To meet the learners’ needs and find mechanisms to turn parallel lines into intersecting ones, it is time we have a system-level understanding of the U.S. postsecondary workforce development training sector. We consider workforce development training providers entities that:

  1. Help workers navigate the labor market and connect to employment
  2. Provide short-term (i.e., less than two years) postsecondary opportunities (i.e., the maximum requirement is a high school diploma) that help workers and learners develop work-relevant skills in service of job attainment

To our knowledge, no comprehensive system-level view of workforce training providers exists, so we created it. The Workforce Almanac is an extensive directory encompassing publicly funded or supported workforce development training providers in the U.S. It amalgamates data from four major public datasets, presenting a holistic view of the system.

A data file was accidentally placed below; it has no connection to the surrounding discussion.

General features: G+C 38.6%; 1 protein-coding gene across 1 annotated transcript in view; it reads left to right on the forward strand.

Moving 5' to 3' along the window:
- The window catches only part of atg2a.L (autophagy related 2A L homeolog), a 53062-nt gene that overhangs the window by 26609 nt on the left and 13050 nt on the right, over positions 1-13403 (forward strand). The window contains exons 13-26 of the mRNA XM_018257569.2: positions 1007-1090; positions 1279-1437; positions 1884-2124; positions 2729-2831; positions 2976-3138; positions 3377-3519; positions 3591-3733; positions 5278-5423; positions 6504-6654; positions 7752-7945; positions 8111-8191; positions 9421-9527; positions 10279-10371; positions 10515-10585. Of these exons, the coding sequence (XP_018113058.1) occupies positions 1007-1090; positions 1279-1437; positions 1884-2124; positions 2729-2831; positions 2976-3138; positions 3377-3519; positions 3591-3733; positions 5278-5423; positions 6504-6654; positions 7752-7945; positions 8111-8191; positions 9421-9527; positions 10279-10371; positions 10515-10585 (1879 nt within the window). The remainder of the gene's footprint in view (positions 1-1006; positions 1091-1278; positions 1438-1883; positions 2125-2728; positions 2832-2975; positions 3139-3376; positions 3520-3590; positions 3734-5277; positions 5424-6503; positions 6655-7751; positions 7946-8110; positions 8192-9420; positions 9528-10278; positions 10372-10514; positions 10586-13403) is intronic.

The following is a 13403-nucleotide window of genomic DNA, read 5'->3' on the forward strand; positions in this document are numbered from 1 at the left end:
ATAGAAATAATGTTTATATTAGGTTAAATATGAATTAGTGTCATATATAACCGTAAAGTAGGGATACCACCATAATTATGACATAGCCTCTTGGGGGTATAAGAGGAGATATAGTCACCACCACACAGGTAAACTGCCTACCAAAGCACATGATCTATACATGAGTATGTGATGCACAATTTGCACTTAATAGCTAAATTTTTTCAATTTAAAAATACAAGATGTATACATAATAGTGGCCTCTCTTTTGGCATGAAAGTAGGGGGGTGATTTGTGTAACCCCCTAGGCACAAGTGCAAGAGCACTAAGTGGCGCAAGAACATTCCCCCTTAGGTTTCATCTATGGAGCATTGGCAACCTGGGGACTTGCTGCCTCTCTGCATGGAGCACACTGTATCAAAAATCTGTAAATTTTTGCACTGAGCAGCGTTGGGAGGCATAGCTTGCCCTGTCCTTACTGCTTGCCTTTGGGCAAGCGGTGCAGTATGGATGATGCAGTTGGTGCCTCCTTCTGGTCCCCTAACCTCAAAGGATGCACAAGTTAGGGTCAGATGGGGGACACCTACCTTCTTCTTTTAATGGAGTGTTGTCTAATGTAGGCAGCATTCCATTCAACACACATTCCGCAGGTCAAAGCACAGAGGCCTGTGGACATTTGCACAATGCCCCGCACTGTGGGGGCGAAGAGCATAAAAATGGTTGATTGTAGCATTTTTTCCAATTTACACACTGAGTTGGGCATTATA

For the first time in history, we know there are nearly 17,000 workforce development training providers in the country—roughly one training provider for every 10,000 individuals in the U.S. labor force or 1 for every 400 unemployed persons.

While the number of providers alone is a less than comprehensive measure to compare communities, it does help us quantify for the first time how many training providers are in national, state and local provider ecosystems. It also helps us identify outlier communities that might be worth examining further and gives us a sense of the distribution of service provision.